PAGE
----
Meat Science with Adam Danforth
Chefs Collaborative – Ohio River Valley, in collaboration with Turner Farm and Midwest Culinary Institute, presented two workshops with Adam Danforth, who is the James Beard and IACP award-winning author of two books about slaughtering and butchering livestock. He teaches workshops and lectures nationwide for venues such as Stone Barns Center for Agriculture and the James Beard Foundation Chefs Boot Camp. Adam also works with individual farmers who are slaughtering animals for themselves, and because of that, he has a keen awareness of the needs of farmers, especially those who may be killing an animal for the first time.
ORVCC presented two workshops sponsored by Whole Foods, Ohio Signature Beef, MadTree Brewery, and Edible Ohio Valley on Saturday, June 17 and Sunday, June 18.
Saturday (6/17) – Slaughter Workshop (at Turner Farm):
After decades of a slow growing disconnect from our sources of sustenance, we’re awakening to the a new reality and looking for ways to plug back into the cycle of food raised on farms before ending up on our plates. The most significant experience in this journey is the moment when you participate in the humane slaughter of an animal. It hits a hard reset on your appreciation for the exchange of life for life from the animals that sustain us.
Guests joined Adam for the humane slaughter of a sheep and chickens at Turner Farm. Participants were walked through the entire process, from stun to cooler, focusing on reverence for the animals while gaining a deeper understanding of the methods employed to get the most out of the resultant carcass. This workshop offered hands-on opportunities for those interested.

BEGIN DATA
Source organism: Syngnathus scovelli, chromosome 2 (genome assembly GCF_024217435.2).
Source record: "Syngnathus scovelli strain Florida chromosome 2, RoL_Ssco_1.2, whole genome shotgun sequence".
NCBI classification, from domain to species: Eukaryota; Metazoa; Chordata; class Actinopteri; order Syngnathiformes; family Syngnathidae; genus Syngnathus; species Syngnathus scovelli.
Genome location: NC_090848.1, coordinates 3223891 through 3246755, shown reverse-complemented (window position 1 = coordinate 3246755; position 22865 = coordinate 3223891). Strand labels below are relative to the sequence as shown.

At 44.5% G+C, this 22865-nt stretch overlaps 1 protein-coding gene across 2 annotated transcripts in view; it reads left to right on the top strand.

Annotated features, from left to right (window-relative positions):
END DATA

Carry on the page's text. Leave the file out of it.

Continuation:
Sunday (6/18) – Muscle Profiling Demo (at Midwest Culinary Institute):
During Sunday’s demonstration, Adam discussed how working muscles render more flavor, the inverse relationship of taste and texture, and why we should be supporting farmers more by consuming their older and cull animals. This workshop included a rundown of meat science and how we experience it as deliciousness, all the while breaking down an animal into primals and cuts. Danforth took an in-depth look into the biological processes that affect the flavor and qualities of the meat we eat. Onsite cooking demos demonstrated techniques to maximize the flavor of these complex meats and discusses the role chefs can play in driving market demand for these new products. A blind tasting allowed participants to explore varying tastes and textures, followed by in-depth discussion of each muscle cut.
Proceeds benefitted both Chefs Collaborative and Midwest Culinary Institute.